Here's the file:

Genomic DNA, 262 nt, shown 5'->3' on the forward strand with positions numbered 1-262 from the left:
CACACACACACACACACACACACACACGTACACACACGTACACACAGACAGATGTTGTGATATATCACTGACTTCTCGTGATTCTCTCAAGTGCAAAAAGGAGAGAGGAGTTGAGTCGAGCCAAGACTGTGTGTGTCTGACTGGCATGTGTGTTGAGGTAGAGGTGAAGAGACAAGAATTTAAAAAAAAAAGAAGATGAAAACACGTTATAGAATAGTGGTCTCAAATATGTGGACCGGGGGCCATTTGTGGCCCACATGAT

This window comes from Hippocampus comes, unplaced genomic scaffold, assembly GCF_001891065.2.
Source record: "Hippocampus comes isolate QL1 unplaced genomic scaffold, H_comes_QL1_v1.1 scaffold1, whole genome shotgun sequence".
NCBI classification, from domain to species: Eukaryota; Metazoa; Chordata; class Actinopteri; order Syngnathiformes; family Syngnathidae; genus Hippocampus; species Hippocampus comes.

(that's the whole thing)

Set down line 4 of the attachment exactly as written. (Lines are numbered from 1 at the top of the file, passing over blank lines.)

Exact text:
Source record: "Hippocampus comes isolate QL1 unplaced genomic scaffold, H_comes_QL1_v1.1 scaffold1, whole genome shotgun sequence".